Paul stood, brushed down the lapels of his wool suit, and walked the length of the room. He paused and turned back. Commander Tap raised one long black eyebrow in anticipation. She had known him long enough to anticipate that his small stroll around the room would precede an announcement.
“Commander Tap. I think it is time to go for a more field-based solution, starting tomorrow. This guy comes out of the shadows and then disappears into the shadows again. We need someone on the ground.”
“We’ll need more Black Ops whizzes for the scheduled bang and burn jobs. So, do we have the budget for that, Paul?”
“Leave that to me. There’s a partnership cooking with the big house on Pennsylvania Avenue. Seems they got intel that Cerberus is heading to Australia and they want him as badly as we do. If judges start appearing dead in this country …”
“Jesus, seriously, is there anything you can tell me right now?”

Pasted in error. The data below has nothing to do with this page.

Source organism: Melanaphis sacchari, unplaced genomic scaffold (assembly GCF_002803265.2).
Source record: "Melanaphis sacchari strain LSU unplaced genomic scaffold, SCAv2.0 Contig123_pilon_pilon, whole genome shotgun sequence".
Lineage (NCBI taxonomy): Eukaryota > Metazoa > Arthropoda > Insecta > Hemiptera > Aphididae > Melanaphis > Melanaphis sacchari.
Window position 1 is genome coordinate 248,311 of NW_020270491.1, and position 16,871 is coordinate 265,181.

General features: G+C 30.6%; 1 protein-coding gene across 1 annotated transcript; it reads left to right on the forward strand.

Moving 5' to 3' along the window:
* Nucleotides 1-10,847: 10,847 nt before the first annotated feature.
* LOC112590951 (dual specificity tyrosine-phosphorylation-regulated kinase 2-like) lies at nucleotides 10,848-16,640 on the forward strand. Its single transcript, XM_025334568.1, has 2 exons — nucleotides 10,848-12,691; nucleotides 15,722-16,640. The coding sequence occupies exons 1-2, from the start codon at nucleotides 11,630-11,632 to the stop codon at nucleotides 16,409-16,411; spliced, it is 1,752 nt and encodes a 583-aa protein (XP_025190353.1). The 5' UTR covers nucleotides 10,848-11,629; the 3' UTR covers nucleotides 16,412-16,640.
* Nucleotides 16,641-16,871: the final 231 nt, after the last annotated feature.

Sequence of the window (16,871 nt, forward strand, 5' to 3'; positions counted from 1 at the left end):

“I promise to tell you when I have all the details. All I know is the gods may have delivered us an option.”
“Care to share?”
“The man we want is ex-Duntroon and did a stint in Afghanistan with our Special Operation Task Group. SOTG were tasked to provide security during a training validation exercise for the Provincial Response Company of Uruzgan (that’s the PRC-U) in Tarin Kot, Afghanistan. SOTG have worked with PRC-U special police officers since 2001 and turned over operations in Uruzgan province in 2005.”
“Did you know him from Duntroon?”
“I recall he came through the year I got this assignment. Bit of a public face now and he puts out fires, literally. Prior to that, he went to the States and worked for a subunit of the US Marines after six months at West Point to complete his Special Ops combat mustering. Actually, he did two trips through Afghanistan when the shit was at its heaviest. Then, when they were about to promote him, he asked to be transferred home. Said he wanted to start a business!”